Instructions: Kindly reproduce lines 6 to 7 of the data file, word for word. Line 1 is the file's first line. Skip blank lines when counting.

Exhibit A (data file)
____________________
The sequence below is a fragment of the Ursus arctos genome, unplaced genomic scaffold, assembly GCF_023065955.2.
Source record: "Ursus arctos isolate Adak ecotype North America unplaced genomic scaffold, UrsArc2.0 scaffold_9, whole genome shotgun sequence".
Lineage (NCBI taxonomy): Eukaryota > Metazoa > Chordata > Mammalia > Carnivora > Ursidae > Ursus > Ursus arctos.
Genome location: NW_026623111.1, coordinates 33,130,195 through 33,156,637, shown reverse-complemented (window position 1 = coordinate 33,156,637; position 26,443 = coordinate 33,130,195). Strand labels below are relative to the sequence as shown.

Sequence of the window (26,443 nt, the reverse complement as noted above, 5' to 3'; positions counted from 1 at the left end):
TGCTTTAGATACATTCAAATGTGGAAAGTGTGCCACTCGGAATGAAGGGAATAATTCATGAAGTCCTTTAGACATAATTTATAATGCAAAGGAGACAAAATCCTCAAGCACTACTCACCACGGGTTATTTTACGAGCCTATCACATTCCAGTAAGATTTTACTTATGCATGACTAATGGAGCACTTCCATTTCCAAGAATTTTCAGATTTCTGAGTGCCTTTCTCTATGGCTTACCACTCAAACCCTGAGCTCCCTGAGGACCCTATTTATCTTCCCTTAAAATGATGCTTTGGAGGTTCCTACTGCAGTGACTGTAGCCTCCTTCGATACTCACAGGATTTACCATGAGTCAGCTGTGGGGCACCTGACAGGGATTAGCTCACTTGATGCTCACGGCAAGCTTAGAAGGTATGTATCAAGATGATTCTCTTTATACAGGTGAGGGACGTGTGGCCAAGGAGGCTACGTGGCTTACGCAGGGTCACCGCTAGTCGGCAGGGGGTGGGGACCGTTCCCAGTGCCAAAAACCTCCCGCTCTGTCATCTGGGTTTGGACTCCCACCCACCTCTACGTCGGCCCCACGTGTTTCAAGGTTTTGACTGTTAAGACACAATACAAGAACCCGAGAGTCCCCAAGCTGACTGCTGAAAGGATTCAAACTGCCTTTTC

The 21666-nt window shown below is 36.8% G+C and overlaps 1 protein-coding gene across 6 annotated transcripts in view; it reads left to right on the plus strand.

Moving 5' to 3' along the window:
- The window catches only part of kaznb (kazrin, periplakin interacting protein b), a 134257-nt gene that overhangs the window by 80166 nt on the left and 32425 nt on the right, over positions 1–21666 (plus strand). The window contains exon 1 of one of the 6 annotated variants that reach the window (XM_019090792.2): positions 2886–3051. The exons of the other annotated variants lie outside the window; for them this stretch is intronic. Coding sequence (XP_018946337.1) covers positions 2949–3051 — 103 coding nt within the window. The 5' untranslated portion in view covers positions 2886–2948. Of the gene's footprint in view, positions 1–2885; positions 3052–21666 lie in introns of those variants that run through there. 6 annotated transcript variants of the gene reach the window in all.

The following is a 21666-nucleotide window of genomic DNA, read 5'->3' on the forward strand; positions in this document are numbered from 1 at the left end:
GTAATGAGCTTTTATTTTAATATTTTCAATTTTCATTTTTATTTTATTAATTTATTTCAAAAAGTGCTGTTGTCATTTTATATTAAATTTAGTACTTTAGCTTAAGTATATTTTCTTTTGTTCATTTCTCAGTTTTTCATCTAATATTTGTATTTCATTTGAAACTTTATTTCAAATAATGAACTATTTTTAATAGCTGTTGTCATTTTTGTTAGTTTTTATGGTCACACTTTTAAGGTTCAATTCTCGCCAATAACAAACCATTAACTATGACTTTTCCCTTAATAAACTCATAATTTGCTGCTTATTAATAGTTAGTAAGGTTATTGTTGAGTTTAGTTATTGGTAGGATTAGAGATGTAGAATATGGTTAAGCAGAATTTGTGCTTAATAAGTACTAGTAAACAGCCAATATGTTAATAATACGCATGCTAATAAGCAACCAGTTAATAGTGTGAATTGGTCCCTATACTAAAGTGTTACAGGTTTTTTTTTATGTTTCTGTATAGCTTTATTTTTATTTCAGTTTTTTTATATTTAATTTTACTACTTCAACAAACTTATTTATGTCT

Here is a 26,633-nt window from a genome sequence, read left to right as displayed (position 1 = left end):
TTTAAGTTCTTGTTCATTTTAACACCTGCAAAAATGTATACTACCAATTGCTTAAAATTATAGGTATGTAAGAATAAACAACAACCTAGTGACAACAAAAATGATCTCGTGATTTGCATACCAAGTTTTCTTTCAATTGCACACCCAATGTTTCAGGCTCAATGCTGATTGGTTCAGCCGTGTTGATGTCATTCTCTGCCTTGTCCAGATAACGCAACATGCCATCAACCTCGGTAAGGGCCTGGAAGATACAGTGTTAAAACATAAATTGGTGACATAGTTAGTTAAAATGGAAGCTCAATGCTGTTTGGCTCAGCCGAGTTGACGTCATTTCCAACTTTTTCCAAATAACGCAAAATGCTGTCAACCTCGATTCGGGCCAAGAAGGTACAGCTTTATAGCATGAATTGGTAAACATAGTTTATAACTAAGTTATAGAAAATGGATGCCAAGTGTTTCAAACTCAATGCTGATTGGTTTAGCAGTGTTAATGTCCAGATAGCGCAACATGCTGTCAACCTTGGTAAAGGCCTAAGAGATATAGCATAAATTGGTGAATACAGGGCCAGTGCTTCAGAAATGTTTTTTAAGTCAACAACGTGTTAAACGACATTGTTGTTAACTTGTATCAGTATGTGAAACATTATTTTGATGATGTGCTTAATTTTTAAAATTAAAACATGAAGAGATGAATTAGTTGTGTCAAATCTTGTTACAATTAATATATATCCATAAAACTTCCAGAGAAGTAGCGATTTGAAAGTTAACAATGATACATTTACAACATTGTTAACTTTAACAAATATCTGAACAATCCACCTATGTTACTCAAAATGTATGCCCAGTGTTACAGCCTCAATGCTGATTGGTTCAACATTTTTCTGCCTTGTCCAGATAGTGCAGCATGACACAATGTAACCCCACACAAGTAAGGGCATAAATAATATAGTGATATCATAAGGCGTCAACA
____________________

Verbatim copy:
TGCTTTAGATACATTCAAATGTGGAAAGTGTGCCACTCGGAATGAAGGGAATAATTCATGAAGTCCTTTAGACATAATTTATAATGCAAAGGAGACAAAATCCTCAAGCACTACTCACCACGGGTTATTTTACGAGCCTATCACATTCCAGTAAGATTTTACTTATGCATGACTAATGGAGCACTTCCATTTCCAAGAATTTTCAGATTTCTGAGTGCCTTTCTCTATGGCTTACCACTCAAACCCTGAGCTCCCTGAGGACCCTATTTATCTTCCCTTAAAATGATGCTTTGGAGGTTCCTACTGCAGTGACTGTAGCCTCCTTCGATACTCACAGGATTTACCATGAGTCAGCTGTGGGGCACCTGACAGGGATTAGCTCACTTGATGCTCACGGCAAGCTTAGAAGGTATGTATCAAGATGATTCTCTTTATACAGGTGAGGGACGTGTGGCCAAGGAGGCTACGTGGCTTACGCAGGGTCACCGCTAGTCGGCAGGGGGTGGGGACCGTTCCCAGTGCCAAAAACCTCCCGCTCTGTCATCTGGGTTTGGACTCCCACCCACCTCTACGTCGGCCCCACGTGTTTCAAGGTTTTGACTGTTAAGACACAATACAAGAACCCGAGAGTCCCCAAGCTGACTGCTGAAAGGATTCAAACTGCCTTTTC

The 21666-nt window shown below is 36.8% G+C and overlaps 1 protein-coding gene across 6 annotated transcripts in view; it reads left to right on the plus strand.